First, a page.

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Letter from the Editor

January 1, 2019

 

Going South Magazine began 8+ years ago when S.A. Urban Newspaper closed it’s doors. After writing about the underground hip hop scene in San Antonio for three years with S.A.U., and getting to know these amazing artist, their stories and their music... I felt my work was just beginning, even though S.A.U. was ending. So Going South Magazine was born.

As we enter our 9th year in 2019, I look back and am proud of San Antonio’s musical accomplishments and the consistent forward growth of San Antonio’s hip hop scene. As we barely enter 2019... the foundation that is present is a strong one, brought about by decades of hard work, dedication, pain, loss, joys and sorrows. I truly truly love these artists and musicians, and, as long as they fight, I will fight alongside them.

 

As Editor in chief, I have been the winner of two coveted Southern Entertainment Awards for "Photographer/Journalist of the Year" (11th annual and 15th annual) and have been nominated six years in a row. I have also been nominated for “Record Label of the Year”, “Best Photographer” and “Internet Hustler of the Year” at the 9th annual SCM awards, and am presently nominated for “Record/Club Promoter ” and "Photographer/Journalist" of the year at the 16th annual Southern Entertainment Awards.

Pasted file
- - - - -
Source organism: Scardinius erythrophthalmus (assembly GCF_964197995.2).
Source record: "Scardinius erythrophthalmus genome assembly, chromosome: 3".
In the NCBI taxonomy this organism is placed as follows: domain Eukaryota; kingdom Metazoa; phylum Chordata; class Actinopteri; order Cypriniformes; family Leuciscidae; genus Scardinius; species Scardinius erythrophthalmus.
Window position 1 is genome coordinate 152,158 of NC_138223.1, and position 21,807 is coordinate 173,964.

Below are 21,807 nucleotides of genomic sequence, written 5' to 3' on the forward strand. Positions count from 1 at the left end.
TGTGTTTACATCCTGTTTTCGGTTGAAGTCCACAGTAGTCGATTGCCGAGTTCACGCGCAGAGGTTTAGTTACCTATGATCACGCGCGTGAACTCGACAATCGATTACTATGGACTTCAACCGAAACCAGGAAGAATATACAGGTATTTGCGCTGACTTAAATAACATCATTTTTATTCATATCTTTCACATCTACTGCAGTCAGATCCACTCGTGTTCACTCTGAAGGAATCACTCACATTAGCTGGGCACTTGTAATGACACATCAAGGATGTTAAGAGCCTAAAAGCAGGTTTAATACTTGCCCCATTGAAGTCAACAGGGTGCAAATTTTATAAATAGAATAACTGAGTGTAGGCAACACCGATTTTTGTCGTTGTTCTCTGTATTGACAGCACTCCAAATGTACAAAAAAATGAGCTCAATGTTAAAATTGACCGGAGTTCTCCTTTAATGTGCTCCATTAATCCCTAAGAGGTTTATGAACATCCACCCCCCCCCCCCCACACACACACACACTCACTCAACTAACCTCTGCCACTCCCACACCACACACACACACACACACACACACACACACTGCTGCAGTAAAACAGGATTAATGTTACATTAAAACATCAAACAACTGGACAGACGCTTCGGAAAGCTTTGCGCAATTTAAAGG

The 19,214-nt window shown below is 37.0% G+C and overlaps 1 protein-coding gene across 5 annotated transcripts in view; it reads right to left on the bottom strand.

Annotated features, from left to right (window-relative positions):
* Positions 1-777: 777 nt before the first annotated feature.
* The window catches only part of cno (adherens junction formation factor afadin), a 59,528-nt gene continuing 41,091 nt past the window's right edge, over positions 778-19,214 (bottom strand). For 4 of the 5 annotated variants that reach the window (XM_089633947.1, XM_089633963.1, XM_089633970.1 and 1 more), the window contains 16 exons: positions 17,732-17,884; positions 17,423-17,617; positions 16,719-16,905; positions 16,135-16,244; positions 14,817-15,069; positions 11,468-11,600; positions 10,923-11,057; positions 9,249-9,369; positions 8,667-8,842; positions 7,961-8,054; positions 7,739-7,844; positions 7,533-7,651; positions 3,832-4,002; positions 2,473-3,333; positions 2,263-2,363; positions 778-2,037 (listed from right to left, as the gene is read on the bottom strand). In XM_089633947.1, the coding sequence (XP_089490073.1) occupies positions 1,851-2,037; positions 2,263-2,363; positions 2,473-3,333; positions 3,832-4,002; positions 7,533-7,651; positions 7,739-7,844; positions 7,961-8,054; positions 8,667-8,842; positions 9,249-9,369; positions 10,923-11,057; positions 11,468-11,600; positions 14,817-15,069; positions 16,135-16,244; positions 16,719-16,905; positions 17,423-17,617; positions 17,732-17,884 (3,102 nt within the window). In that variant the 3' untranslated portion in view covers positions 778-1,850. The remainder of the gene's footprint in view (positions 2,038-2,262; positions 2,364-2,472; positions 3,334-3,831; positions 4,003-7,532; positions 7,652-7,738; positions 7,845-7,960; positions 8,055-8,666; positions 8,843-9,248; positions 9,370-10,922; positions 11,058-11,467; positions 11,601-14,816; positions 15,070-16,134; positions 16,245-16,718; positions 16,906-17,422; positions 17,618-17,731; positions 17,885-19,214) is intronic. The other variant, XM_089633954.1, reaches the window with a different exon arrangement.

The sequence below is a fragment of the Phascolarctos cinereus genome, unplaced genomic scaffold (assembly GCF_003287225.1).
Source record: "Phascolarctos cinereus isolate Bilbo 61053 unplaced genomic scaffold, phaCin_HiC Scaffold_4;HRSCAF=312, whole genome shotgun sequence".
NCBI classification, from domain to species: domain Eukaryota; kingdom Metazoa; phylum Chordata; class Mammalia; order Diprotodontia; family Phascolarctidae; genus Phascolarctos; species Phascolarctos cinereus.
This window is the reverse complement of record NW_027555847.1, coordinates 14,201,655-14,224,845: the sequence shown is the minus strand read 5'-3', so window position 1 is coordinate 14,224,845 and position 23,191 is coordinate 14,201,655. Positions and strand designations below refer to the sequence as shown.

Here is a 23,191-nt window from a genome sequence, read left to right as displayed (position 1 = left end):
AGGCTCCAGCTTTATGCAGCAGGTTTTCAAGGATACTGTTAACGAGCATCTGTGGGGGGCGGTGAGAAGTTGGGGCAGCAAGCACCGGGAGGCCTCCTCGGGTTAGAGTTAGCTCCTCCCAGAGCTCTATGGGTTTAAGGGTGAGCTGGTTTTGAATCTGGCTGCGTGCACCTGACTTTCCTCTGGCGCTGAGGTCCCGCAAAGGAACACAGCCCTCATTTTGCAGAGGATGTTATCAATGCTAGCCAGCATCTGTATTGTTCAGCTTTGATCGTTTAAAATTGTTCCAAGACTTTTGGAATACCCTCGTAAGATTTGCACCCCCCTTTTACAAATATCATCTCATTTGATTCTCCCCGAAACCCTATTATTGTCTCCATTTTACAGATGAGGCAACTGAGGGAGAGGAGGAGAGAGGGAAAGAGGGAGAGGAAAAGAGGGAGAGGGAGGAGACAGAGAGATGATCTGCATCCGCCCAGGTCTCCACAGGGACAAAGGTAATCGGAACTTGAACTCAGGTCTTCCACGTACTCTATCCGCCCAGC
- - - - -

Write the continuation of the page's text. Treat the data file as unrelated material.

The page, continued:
Going South Magazine was nominated “Magazine of the Year” at the 9th annual SCM Awards and the 11th annual Southern Entertainment Awards, and is presently nominated for “Website/APP of the Year” at the 16th annual Southern Entertainment Awards!

Thank you for reading GSM and supporting me back. And please be sure to Subscribe to the Going South Magazine Youtube channel where I have over 15 years of hip hop events documented and archived.

I came across an article I wrote for S A Urban January 2007... 12 years later.... where are we, have we progressed, what are the biggest changes you have seen?

The State of San Antonio's Music Scene
by Sherril Metal
January 31st 2007

 

If you are an artist in San Antonio ... then you know the title "The State of SA's Music Scene" is a facetious one. You may be shaking your head like I am right now, knowing exactly what I mean. If you are an outsider, a clubber or a radio listener, then you have no clue as to what is going on. 23 hours of interviews in 4 days, loss of voice, wrists hurting from typing, and all I can say is ..... there needs to be a State of Emergency issued to save us. You think not? Read on my friend.

 

I asked several people from all corners of the music scene some questions. It shook me to find that they all were saying the same things. Check this out:

I asked "What is up with SA's music scene?"

 

Big Stan, a rapper from the group Cold Blooded said:
"I don't know. You got people that really hate on each other here and they don't support each other enough. We all trying to do the same thing, we all wanna make it .. we need to support each other."